I’m pretty sure most of us can recall the routine safety demonstrations flight attendants show us just before take off. As well as guidance on where the emergency exists are, and how to inflate your inflatable life preserver, there’s one crucial piece of advice that has always stuck in my mind: put your own mask on before helping others. After all, how can you help your co-passengers if you yourself are about to pass out?
To me, this recommendation acts as a fitting analogy to the monumental challenges HR has had to navigate over the past two and a bit years – only in this case, HR has been helping others put on their masks on first rather than fixing their own ones.
It is, of course, easy to understand why. HR teams, the world, over have served heroically as the backbone behind business continuity. Managers have had to become more human in their managerial approach (something for which HR can take due credit), while employee wellbeing has catapulted up the business agenda. One-to-ones are finally evolving from performance-centric discussions to broader conversations around wellness, development, and motivation. In short, if senior leaders didn’t realise HR’s criticality before, they must certainly do now.
HR has triumphed – but at a cost
Wanting to help others is a noble trait and it says a lot about the character and commitment of those who pursue a career in human resources. The problem is, it’s not a viable solution for anyone. We should not kid ourselves. While the people department has shouldered the brunt of all the above, as well as the shift to remote and hybrid work, let’s be honest, it’s been a grueling journey for most.
So here’s the big question: are HR workers heeding their own advice and reaping the benefits for themselves? I’d argue that the majority are still focused on serving others.
HR professionals are burned out
Two years on from the first lockdown, the level of HR burnout we’re seeing is unreal.
Year-to-date figures from B2B data platform, Honch, already show a 300% increase in HR appointments against the same period last year. That suggests a phenomenal rate of churn, with all indications pointing to burnout as the primary cause. Ironic as it may be, HR’s battle to beat The Great Resignation is now fueling The Great HR Resignation.
But HR teams need more than a holiday, they need radically improved processes and a culture that benefits themselves as well as the wider workforce.
Help for HR: holistic conversations
Key to solving this must be an understanding that HR must help itself before it can help others.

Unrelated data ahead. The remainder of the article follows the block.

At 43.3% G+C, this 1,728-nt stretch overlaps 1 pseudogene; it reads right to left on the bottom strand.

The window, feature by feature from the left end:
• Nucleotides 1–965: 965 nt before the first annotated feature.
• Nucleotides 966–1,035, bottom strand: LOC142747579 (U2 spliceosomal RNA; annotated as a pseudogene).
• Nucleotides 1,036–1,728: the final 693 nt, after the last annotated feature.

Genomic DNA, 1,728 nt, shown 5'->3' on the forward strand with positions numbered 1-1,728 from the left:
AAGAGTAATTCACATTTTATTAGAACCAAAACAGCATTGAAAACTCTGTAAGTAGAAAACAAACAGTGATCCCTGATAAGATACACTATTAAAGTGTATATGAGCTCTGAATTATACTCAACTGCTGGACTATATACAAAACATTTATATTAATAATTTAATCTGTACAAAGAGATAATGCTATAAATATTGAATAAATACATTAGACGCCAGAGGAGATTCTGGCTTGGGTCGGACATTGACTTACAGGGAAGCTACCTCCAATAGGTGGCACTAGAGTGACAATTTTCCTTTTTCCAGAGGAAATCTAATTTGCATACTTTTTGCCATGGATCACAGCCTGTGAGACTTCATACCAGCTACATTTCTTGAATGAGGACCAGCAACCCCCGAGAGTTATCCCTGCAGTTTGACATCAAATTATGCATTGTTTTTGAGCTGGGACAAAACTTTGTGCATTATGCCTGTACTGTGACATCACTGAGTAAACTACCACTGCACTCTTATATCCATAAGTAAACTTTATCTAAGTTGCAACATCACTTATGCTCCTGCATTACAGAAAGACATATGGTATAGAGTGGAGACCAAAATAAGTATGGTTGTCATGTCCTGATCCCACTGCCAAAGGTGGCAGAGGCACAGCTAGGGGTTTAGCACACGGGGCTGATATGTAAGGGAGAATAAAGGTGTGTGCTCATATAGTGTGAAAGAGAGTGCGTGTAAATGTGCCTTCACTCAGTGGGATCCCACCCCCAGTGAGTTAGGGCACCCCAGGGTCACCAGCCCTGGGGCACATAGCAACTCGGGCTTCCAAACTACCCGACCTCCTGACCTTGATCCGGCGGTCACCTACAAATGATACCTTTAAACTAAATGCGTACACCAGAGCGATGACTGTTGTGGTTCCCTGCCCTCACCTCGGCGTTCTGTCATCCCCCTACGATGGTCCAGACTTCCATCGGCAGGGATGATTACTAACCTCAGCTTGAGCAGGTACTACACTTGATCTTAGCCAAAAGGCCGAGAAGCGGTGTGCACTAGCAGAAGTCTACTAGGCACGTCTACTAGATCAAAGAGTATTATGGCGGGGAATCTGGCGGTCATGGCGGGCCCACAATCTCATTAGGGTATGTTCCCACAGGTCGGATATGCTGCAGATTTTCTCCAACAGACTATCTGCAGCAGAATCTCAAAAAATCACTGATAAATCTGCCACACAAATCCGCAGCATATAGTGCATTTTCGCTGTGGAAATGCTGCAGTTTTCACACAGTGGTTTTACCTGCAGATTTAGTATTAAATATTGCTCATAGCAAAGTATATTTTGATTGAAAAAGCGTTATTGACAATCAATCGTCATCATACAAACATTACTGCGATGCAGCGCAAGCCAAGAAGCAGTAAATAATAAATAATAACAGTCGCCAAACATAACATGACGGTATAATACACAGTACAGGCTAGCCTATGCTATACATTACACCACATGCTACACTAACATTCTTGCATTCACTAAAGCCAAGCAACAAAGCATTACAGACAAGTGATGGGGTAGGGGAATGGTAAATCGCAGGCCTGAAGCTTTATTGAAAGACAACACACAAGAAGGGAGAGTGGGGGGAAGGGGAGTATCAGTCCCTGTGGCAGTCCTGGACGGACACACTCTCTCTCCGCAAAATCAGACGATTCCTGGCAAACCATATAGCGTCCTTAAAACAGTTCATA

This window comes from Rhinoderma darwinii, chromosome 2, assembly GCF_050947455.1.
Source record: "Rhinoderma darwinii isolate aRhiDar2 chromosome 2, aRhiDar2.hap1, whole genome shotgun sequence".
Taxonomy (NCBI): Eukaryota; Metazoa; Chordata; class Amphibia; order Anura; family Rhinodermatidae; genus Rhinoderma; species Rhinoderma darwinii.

But more than this, HR leaders also need to understand the factors that motivate and engage their direct reports. And to me, I think it’s the importance of frequent and effective conversations.
We’re not talking about the same performance-led one-to-ones that were typical two years ago however. HR needs no convincing of their futility. Instead (and to really support HR in these uncertain times), conversations must cover a wide breadth of content beyond just performance ratings and objectives. Rather than performance, matters relating to wellbeing, motivation and development should really be shaping and driving these employee-led conversations.
But of course, we can’t group every exhausted HR professional into the same bucket. As humans we’re all inherently different and so there’s no one-size-fits-all fix. That said, we still need to deploy the right strategies and tools that can capture these unique drivers and enable HR workers (and all employees) to show their human side while communicating exactly what it is they need in order to feel better and stay engaged.
Dismantling HR burnout
Few HR professionals would now question the value of these conversations, yet there’s still a tendency to put them on the backburner as HR firefighting takes over.
While this may be understandable, it’s also making a difficult job even harder. Why? Because ensuring effective manager-employee conversations within the HR function will actually help to reduce workloads.
Rather than assuming more conversations means more work (it doesn’t), the onus here is on using the right strategies and tools that can support effective conversations in a simple and painless way. Done well, it will also provide HR teams with invaluable data from which to inform more strategic decision-making and better people experiences.
Far from being the ‘fluffy’ side of HR, enabling effective conversations at work now represents the single, fastest route to dismantling HR burnout and building a more sustainable department – both for HR and the employees they serve.